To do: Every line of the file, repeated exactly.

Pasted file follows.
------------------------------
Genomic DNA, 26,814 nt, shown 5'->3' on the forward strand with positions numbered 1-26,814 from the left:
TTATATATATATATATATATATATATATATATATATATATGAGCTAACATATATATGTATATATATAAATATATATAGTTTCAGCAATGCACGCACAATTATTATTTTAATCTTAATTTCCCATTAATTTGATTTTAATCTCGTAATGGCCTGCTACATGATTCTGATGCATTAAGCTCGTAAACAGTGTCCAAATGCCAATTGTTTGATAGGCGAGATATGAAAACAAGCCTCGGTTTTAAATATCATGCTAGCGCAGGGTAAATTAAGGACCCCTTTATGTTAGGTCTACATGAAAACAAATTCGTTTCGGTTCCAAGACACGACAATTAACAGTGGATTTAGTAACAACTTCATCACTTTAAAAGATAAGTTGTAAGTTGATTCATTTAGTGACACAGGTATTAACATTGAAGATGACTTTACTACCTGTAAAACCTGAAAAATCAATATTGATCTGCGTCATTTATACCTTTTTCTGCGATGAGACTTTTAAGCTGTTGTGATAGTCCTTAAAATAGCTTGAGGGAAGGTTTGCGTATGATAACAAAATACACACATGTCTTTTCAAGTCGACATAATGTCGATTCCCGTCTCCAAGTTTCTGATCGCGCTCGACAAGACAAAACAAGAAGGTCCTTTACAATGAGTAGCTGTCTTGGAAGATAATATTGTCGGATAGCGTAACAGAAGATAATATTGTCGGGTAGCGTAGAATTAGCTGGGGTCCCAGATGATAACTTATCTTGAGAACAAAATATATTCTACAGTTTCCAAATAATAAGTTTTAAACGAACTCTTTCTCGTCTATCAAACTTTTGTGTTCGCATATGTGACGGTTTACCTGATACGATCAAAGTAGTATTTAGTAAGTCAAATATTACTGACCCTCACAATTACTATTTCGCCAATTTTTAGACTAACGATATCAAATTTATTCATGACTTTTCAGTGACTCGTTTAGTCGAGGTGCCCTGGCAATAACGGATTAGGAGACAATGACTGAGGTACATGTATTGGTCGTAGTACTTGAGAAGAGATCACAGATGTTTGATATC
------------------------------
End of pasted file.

Genomic DNA, 26,814 nt, shown 5'->3' on the forward strand with positions numbered 1-26,814 from the left:
TTATATATATATATATATATATATATATATATATATATATGAGCTAACATATATATGTATATATATAAATATATATAGTTTCAGCAATGCACGCACAATTATTATTTTAATCTTAATTTCCCATTAATTTGATTTTAATCTCGTAATGGCCTGCTACATGATTCTGATGCATTAAGCTCGTAAACAGTGTCCAAATGCCAATTGTTTGATAGGCGAGATATGAAAACAAGCCTCGGTTTTAAATATCATGCTAGCGCAGGGTAAATTAAGGACCCCTTTATGTTAGGTCTACATGAAAACAAATTCGTTTCGGTTCCAAGACACGACAATTAACAGTGGATTTAGTAACAACTTCATCACTTTAAAAGATAAGTTGTAAGTTGATTCATTTAGTGACACAGGTATTAACATTGAAGATGACTTTACTACCTGTAAAACCTGAAAAATCAATATTGATCTGCGTCATTTATACCTTTTTCTGCGATGAGACTTTTAAGCTGTTGTGATAGTCCTTAAAATAGCTTGAGGGAAGGTTTGCGTATGATAACAAAATACACACATGTCTTTTCAAGTCGACATAATGTCGATTCCCGTCTCCAAGTTTCTGATCGCGCTCGACAAGACAAAACAAGAAGGTCCTTTACAATGAGTAGCTGTCTTGGAAGATAATATTGTCGGATAGCGTAACAGAAGATAATATTGTCGGGTAGCGTAGAATTAGCTGGGGTCCCAGATGATAACTTATCTTGAGAACAAAATATATTCTACAGTTTCCAAATAATAAGTTTTAAACGAACTCTTTCTCGTCTATCAAACTTTTGTGTTCGCATATGTGACGGTTTACCTGATACGATCAAAGTAGTATTTAGTAAGTCAAATATTACTGACCCTCACAATTACTATTTCGCCAATTTTTAGACTAACGATATCAAATTTATTCATGACTTTTCAGTGACTCGTTTAGTCGAGGTGCCCTGGCAATAACGGATTAGGAGACAATGACTGAGGTACATGTATTGGTCGTAGTACTTGAGAAGAGATCACAGATGTTTGATATC